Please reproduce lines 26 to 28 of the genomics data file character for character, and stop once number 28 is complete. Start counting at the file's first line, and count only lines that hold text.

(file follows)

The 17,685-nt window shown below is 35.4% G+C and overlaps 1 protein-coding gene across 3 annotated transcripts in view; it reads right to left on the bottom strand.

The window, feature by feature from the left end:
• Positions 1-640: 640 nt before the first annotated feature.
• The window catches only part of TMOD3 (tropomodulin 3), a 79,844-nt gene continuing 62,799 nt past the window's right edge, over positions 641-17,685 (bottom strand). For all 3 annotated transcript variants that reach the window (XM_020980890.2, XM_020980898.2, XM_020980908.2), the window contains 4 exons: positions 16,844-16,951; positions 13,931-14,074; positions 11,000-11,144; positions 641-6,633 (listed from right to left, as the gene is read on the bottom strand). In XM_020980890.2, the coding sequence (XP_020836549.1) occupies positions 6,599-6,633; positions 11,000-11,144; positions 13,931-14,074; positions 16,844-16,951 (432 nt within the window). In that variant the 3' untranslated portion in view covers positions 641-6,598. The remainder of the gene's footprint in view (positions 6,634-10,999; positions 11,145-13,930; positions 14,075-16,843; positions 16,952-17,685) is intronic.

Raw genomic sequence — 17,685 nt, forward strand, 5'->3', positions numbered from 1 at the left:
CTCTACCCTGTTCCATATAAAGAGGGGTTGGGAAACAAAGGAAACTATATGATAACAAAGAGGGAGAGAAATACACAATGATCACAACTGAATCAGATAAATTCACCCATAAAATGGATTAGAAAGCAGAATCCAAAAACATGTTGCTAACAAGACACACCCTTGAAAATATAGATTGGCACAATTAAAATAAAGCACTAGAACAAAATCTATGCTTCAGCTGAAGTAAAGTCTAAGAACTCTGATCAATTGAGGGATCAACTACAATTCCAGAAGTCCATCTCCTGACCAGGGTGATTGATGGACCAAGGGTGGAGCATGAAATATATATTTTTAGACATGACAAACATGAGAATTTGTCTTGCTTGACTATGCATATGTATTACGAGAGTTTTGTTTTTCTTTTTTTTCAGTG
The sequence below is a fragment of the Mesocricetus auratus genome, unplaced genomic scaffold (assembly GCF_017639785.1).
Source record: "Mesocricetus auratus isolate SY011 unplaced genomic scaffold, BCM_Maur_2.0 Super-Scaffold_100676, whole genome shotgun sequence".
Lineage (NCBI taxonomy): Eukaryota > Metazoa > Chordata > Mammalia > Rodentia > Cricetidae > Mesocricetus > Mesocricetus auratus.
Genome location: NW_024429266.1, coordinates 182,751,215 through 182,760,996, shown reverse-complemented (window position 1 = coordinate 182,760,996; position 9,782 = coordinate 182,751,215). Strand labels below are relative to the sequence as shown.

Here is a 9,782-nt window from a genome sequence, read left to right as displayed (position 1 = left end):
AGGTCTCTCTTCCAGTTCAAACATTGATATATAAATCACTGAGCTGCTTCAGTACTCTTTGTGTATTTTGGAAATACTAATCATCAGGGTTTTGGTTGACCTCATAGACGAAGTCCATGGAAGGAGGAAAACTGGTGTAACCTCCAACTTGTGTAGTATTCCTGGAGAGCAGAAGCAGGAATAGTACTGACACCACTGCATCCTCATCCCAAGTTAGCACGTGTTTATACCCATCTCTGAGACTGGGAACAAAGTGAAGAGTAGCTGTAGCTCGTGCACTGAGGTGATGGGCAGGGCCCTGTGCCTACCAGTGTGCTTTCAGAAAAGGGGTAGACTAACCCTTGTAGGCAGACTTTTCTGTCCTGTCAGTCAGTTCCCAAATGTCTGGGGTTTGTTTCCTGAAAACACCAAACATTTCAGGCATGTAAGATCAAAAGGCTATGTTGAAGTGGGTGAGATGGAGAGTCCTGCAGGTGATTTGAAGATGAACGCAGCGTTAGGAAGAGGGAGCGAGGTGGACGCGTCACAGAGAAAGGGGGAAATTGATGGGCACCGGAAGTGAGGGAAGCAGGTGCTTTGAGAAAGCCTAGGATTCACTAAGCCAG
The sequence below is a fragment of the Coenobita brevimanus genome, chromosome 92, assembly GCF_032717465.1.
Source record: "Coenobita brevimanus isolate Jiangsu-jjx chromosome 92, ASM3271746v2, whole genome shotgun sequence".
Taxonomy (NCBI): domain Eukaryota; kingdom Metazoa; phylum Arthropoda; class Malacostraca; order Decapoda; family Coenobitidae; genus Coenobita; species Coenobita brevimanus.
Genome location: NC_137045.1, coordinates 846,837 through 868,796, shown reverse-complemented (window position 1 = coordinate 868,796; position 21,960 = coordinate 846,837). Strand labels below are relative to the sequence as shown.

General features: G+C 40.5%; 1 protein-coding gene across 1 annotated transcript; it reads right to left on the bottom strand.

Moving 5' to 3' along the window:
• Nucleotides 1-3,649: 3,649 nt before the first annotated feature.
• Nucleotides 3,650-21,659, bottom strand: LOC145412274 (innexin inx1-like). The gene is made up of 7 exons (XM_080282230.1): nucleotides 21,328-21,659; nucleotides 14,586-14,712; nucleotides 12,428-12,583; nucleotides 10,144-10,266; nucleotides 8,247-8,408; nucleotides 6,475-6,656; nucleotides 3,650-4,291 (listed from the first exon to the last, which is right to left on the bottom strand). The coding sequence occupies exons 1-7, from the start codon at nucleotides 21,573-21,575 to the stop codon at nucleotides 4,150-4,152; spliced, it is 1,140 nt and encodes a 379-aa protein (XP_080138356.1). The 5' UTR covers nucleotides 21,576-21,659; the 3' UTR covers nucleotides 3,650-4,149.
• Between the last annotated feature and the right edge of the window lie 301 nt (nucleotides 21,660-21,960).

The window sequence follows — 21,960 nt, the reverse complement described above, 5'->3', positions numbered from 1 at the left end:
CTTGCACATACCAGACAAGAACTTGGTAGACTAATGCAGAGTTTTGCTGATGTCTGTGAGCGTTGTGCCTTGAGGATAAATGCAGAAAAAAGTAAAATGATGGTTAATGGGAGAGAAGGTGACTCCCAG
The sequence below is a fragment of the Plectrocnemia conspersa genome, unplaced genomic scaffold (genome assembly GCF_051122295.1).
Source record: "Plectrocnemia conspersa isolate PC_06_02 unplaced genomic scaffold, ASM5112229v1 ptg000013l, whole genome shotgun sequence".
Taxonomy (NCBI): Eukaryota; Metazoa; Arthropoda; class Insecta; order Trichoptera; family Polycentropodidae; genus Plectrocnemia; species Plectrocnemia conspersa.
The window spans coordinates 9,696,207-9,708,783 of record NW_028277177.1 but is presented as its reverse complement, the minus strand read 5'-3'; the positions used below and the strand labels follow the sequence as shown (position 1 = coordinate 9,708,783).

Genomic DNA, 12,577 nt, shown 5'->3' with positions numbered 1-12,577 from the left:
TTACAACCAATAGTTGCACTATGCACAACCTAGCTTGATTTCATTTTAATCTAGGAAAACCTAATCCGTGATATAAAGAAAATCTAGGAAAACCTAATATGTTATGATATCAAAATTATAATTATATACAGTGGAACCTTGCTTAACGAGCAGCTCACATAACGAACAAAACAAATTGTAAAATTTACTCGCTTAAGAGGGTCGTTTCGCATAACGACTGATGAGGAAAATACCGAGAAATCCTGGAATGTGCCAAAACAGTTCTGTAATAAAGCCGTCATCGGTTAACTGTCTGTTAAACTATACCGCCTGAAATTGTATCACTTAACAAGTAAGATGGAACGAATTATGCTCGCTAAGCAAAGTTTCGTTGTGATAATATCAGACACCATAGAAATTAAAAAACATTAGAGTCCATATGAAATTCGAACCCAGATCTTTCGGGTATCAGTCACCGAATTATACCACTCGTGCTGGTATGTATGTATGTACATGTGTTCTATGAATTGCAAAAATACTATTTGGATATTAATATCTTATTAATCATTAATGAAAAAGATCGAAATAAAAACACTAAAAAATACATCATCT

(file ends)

Taxonomy (NCBI): Eukaryota; Metazoa; Arthropoda; class Insecta; order Trichoptera; family Polycentropodidae; genus Plectrocnemia; species Plectrocnemia conspersa.
The window spans coordinates 9,696,207-9,708,783 of record NW_028277177.1 but is presented as its reverse complement, the minus strand read 5'-3'; the positions used below and the strand labels follow the sequence as shown (position 1 = coordinate 9,708,783).

Genomic DNA, 12,577 nt, shown 5'->3' with positions numbered 1-12,577 from the left: